How Using One 3-Letter-Word Changed My Grief (And My Life)
After I experienced back-to-back back losses of my babies, my emotions were intense – much like a roller coaster going up and down without warning. The emotions were dynamic, not linear as I thought grief would be. I felt numbness, detachment, sadness, anger, bitterness, regret, and so many more emotions related to heartbreak.
As life continued to barrel forward (much to my dismay), I knitted grief and sadness into the fabric of a life without my children. My babies’ stories became part of me and part of my new normal. My comfort zone remained within the emotions of the sad spectrum. I had become familiar with these emotions and felt they adequately represented where I should be in missing my children.
Related: When Grief Takes Work And Time
Four months after our second loss I started to see glimpses of light shining through the darkness. I began to smile at friendly faces and to laugh at my husband’s bad jokes again. I realized my emotions and the way I was reacting outside of our home was how I wanted others to perceive me. Many family and friends had “moved on” and didn’t ask or talk about my babies anymore. How did they not realize that I still missed them more than anything?
I clung to the solace of all my sad feelings, in part as a way to prove to my family and friends how much I still hurt.
Don’t get me wrong, I did still hurt—a lot. However, I was beginning to see rays of light again. It was difficult for me to let go of those deep grief emotions I found so comforting. Was it okay to feel moments of happiness even though my babies were still gone? The shadow of guilt from feeling happiness and joy after loss began to follow me around.
As grief evolved and the months wore on, all the sorrowful emotions were juxtaposed in my mind with the newer happy emotions that were emerging.
My mind fought between them, often with the sad emotions winning out. It didn’t make sense that I felt both sad about losing my babies yet happy that, from their loss, we developed good friends at our local support group.
It took me years to discover the one small word I was missing in my emotional vocabulary: and. Why can’t I feel happy AND sad?
What if I gave myself permission to feel the full range of emotions, even if they are contradictory?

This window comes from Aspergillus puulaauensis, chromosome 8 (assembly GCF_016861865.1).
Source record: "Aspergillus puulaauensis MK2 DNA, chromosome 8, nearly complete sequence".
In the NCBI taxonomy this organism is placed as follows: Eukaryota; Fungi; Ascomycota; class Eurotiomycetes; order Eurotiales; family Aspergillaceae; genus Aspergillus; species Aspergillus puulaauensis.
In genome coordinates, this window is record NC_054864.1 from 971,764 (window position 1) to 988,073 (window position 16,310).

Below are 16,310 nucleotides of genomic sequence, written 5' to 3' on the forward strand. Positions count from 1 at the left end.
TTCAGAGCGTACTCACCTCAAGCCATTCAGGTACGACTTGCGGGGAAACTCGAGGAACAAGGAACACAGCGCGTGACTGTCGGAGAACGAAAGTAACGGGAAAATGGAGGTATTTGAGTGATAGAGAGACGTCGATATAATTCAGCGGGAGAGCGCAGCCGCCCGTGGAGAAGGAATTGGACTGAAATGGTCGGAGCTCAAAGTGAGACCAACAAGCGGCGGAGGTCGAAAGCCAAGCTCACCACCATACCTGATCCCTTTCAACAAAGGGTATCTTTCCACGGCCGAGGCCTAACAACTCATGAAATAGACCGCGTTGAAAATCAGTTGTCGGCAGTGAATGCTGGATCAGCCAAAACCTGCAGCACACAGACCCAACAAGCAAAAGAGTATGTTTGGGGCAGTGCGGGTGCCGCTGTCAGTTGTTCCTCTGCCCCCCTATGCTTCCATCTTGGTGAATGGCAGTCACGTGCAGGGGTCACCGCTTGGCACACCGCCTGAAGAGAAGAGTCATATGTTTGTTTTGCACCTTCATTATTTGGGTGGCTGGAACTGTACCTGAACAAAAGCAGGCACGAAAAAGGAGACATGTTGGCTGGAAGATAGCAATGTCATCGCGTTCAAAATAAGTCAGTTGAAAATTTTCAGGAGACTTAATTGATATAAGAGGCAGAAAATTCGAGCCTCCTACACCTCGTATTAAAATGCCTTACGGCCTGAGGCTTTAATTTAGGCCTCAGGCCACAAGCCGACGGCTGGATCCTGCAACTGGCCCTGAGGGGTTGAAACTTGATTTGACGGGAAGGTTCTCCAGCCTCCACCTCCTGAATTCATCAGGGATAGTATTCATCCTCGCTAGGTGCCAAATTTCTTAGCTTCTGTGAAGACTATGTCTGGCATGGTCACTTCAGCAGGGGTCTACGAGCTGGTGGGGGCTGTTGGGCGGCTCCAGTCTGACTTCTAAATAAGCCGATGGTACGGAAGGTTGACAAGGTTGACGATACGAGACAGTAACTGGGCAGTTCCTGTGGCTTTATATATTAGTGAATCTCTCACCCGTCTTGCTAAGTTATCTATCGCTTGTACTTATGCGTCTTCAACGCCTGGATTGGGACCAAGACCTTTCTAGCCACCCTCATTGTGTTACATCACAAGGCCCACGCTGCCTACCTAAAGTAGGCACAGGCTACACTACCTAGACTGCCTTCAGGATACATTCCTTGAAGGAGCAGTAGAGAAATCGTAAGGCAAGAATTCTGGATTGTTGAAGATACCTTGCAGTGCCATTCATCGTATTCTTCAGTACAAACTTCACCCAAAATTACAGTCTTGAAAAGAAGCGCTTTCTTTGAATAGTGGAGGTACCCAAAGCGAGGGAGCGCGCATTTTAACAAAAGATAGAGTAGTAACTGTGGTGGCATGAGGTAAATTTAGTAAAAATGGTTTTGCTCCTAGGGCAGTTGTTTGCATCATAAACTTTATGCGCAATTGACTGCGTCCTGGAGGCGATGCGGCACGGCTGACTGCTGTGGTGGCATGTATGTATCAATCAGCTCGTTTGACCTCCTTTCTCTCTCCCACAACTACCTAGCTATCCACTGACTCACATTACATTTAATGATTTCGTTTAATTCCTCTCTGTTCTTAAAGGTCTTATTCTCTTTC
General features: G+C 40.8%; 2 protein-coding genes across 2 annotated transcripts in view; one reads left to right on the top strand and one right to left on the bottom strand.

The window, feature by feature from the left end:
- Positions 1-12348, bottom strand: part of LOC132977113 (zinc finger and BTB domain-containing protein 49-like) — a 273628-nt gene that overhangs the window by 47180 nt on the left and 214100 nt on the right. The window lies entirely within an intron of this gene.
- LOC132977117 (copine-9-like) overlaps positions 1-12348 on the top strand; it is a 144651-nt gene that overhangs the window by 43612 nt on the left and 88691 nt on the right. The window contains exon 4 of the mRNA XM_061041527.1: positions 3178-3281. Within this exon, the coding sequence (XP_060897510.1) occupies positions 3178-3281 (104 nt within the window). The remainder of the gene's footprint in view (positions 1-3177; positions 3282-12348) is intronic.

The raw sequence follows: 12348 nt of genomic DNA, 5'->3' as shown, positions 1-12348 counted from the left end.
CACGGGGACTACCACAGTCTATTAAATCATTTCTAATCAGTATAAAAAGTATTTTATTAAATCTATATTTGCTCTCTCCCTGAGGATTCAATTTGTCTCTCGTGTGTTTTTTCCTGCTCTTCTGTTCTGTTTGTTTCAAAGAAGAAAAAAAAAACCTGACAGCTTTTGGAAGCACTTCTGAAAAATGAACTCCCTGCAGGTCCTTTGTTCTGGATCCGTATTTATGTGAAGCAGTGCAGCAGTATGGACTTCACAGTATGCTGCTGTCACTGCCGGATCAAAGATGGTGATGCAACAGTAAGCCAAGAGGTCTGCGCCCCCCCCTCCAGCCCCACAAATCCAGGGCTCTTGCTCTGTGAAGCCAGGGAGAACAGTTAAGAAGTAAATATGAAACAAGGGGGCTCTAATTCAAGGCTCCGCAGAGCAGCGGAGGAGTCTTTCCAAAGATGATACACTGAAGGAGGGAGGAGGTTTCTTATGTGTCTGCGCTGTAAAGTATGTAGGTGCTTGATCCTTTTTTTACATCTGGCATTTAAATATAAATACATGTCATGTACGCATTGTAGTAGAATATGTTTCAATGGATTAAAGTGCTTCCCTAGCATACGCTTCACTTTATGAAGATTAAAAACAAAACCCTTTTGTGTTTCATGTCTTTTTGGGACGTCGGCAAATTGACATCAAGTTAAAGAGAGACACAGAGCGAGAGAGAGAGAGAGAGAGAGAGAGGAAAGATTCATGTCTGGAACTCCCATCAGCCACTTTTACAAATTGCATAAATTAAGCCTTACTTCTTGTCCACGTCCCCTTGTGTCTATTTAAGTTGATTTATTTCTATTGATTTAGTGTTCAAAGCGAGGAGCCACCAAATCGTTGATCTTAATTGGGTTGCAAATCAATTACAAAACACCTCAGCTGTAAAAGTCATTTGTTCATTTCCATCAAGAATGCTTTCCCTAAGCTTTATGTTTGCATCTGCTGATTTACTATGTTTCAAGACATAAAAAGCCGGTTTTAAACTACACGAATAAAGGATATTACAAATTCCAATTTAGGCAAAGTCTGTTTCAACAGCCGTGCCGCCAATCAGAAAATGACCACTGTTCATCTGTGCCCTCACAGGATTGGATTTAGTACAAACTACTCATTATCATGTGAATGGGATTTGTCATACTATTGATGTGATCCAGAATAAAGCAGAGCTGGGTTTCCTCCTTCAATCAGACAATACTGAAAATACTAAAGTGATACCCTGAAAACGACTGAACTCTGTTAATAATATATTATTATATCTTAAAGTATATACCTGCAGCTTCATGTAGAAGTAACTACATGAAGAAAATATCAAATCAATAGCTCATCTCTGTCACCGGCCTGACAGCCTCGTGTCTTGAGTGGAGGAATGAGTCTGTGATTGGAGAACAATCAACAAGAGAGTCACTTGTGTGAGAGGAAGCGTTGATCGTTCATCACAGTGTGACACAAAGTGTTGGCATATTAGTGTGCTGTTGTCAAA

Accepting the duality of emotions and balancing the conflicting feelings has changed my grief and, in turn, my life.
It has required diligent practice to be able to hold contradictory emotions together in my mind. Incorporating that small three letter word ‘and’ while allowing myself to feel opposing feelings has freed me in so many ways. It has allowed me to let go of the anxiety and guilt caused by trying to hold onto the sadness I still feel after losing two of my children. More so, adding the word and allows me to accept the range of emotions I feel at any given time.
I can be happy that I had the chance to meet both of my babies who passed and I can be sad that they passed. I can be excited for a rainbow baby and anxious for the prospect of loving a baby that isn’t the baby I lost. I can be unhappy that I lost two of my children and fortunate that their loss brought their baby sister.
What would happen if you gave up the struggle to feel one emotion at a time? What are the multiple emotions you feel pushing and pulling you in different directions right now? What if you let yourself feel the depth and range of contradictory feelings? Losing a child is contradictory to nature after all. By adding the small word and to your emotional vocabulary you can give yourself permission to feel every emotion, no matter how conflicting they may seem. I hope this little word gives you the relief and acceptance that it has brought to me.
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